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Saturday

7 Days of Holiday Blogging: Kuumba




Habari Gani, Villagers?
Kuumba, Habari Gani?

YAZZZZZZZZZZZ!!!! You've been Google'in!

The rare weekend post has come along again. & for a special treat, I have found an African who celebrates Kwanzaa, something/one else you all think is rare. I'm so excited about her participation. One, because I LOVE engaging my sisters in the things that they do well & there are quite of few eloquent writers in my mist. More than that though, is the sharing of perspectives, our personal stories & insight. I think it's important to hear from her, now, because it helps to further validate that everything starts from somewhere--a seed gets planted--but when it grows, its fruit can feed more than the who or whatever originally planted it. Kwanzaa has wide arms able to embrace you all. Even if you don't embrace it though, I hope we've shown that it is at least worthy of your respect at the table. So, I give you the words & experience of Mavhu Farai.

I am a first generation Zimbabwean American woman, married to an Afrikan man in America, we have three children two of whom are halfricans, as I call them, half African and half African American. They, being raised by a Pan Afrikanist father in his community, see themselves as Afrikans who happen to have a Zimbabwean mother which is interesting seeing as I, their Mother/Mama/Amai, don’t believe that there is such a thing as an Afrikan. I am not Afrikan, I am Zimbabwean/Shona/Zezuru and even more specifically Muhera, you can call me Vachihera. I was raised Christian, my husband was raised in a traditional Afrikan religion. He believes I am not in enough touch with my roots because I have no idea what it is like to have been cut off from them. I think he is at times grasping too tightly to his roots because your hand has to be a little open to receive. With all of the complications of self determination going on in our household one of the few things we all agree on is Kwanzaa. Kwanzaa reinforces who we are and the basic principles we want our children to have. Kwanzaa is as simple or as complicated as we, the family celebrating it want it to be.

I was asked to write this by a friend who called me “one of those unicorns--the African who celebrates Kwanzaa (no matter how it came to be or why).” She is right, I am that unicorn and I do celebrate Kwanzaa with pride. I am not going to go into the details of how Kwanzaa began or why, I will happily take the liberty (so easily taken by those who celebrate other major holidays worldwide) of assuming that everyone knows what Kwanzaa is and that if they don’t they will take a minute to open another tab and Google it.

Today my husband, children and I celebrate Kuumba, the 6th day of Kwanzaa. I chose to write about Kuumba because it’s the principle that brings to my mind the women in my family. I think of my oldest daughter, the one we are coaxing, cajoling, threatening and encouraging with the help of loans and couponing through her third year in Art school. She thinks she is just in art school getting a degree in fine arts but when she makes some crazy looking wall hanging that weaves over and under itself hundreds of times she is my paternal grandmother memorizing and perfecting tiny and complicated crochet doily patterns that she sells at the market to put my father through school. When she can’t stay away from shades of red in her paintings for weeks on end she is my maternal grandmother who at the end of a long day in her fields finds time to maintain neat rows of bright pink flowers on either side of the entrance to the hut that serves as her kitchen because she always understood what I am now just learning that every hardworking woman needs a little bit of something pretty just for herself every day. When my daughter is trying to figure out how to stretch the money she earns between her transport to school, her cell phone bill and her art supplies and then turns our recycling into a piece of art that gets her the only A in her class, she is my mother successfully executing one impossible business plan after another to stretch the families income because she does not see moving her four children from private school as an option. From intricately crocheted lace to flowers outside a kitchen door, creativity for my foremothers, and now for my daughter is not just a part of life it is a way of living. Habari Gani! Kuumba!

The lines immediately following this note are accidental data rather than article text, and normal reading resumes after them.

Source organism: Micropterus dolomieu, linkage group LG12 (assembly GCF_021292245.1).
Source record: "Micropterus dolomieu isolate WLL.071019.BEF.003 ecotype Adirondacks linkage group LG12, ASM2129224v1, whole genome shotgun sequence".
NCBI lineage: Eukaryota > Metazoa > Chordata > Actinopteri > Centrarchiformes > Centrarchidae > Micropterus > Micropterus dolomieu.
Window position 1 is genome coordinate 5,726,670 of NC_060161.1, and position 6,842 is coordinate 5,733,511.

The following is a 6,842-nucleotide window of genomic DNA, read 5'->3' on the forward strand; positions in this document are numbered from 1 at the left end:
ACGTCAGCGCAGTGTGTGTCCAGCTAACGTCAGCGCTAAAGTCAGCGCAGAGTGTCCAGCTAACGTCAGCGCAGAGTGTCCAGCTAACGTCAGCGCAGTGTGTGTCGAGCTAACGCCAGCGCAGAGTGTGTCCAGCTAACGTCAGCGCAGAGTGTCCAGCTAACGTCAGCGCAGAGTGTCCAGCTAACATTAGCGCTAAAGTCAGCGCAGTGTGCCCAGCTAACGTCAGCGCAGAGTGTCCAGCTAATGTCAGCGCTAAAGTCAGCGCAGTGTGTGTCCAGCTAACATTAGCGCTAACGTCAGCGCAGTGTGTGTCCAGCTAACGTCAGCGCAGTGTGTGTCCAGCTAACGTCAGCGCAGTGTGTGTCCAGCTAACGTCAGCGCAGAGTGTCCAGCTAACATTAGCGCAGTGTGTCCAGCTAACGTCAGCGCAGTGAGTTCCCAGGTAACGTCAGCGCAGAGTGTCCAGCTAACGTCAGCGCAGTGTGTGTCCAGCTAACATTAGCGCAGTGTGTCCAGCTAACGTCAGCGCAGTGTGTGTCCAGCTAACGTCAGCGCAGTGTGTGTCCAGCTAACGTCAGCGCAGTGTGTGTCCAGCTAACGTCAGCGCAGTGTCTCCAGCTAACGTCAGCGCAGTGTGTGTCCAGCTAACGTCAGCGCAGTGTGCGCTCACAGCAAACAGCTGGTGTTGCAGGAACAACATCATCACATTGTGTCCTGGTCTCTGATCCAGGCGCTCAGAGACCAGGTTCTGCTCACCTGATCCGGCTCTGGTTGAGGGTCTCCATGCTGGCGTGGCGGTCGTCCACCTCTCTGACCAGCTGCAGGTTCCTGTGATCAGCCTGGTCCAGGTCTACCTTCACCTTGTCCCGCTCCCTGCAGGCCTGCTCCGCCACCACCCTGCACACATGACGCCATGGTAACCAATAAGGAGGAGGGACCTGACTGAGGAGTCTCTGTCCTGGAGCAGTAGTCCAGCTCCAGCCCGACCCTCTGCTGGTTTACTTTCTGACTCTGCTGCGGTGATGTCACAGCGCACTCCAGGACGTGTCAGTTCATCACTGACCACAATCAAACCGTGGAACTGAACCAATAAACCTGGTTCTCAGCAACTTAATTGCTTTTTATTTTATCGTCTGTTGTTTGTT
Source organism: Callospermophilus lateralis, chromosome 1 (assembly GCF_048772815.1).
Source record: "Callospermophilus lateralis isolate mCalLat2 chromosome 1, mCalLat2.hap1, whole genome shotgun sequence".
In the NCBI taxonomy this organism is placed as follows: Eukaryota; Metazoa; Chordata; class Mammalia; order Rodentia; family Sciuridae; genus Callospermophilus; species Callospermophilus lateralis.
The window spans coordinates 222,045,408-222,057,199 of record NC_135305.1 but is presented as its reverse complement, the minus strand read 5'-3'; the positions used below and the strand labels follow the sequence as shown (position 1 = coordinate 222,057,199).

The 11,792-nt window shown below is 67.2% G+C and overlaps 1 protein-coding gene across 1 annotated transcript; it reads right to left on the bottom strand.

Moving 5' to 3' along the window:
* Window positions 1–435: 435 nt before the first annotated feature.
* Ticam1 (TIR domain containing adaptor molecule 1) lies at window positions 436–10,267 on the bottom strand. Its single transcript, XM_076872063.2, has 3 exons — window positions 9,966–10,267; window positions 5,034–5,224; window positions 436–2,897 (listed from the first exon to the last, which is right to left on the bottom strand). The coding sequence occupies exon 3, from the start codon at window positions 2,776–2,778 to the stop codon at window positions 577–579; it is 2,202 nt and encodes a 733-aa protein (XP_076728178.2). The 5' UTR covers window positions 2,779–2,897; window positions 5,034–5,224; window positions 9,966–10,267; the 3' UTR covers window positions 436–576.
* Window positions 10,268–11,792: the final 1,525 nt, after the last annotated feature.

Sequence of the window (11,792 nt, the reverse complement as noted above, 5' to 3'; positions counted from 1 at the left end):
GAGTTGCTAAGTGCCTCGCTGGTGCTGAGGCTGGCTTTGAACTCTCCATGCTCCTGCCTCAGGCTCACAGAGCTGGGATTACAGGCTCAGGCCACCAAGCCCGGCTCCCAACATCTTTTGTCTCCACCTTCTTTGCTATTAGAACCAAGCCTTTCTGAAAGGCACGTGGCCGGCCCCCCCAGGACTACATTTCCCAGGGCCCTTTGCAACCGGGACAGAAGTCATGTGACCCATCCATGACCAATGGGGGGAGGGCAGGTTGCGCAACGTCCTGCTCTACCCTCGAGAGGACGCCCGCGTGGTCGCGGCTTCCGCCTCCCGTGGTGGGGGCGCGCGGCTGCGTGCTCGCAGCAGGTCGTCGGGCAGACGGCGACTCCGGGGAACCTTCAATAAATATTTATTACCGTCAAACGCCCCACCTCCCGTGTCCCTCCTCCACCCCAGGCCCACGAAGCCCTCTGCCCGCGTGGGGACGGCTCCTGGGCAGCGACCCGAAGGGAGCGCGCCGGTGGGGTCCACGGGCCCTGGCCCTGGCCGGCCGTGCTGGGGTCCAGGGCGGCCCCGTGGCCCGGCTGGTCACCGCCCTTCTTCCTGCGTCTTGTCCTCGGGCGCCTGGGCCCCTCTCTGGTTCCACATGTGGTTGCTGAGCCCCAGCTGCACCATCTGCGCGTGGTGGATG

There were a few messages in there. You may need to go back & read it again. But through her Kuumba, her creativity, Mavhu spun them in with the ease of a spider. This is the time for you to assess how you creatively express yourself? What contributions do you make to the lives of those around you through your talents? If the answer, thus far, is nothing--how will you change that moving forward? The ways in which we express ourselves, through our creative talents, are like prayer. Each time we use them we say thank you for having them & affirm their value to ourselves, families & communities. Nurture the creative spark you see in a child. You never know what that child will do with it. Go back & 'Kofa (Sankofa) your own. Revive it & do it to death. Learn something new & explore its every possibility. & then share it with others.

In the meantime, check out www.swradioafrica.com to learn more about what's going on in Zimbabwe. Knowledge is power. Gitchu a piece.

One more day to go y'all. We're almost there. See you then?

Watch me move.

Post Script--I MUST shout out the ladies of 5 the Hard Way who have always & continue to use their Kuumba to perpetuate African traditions through West African dance & song, as well as the brothas who drum for & with them. You all teach, inspire, perform & amaze!!

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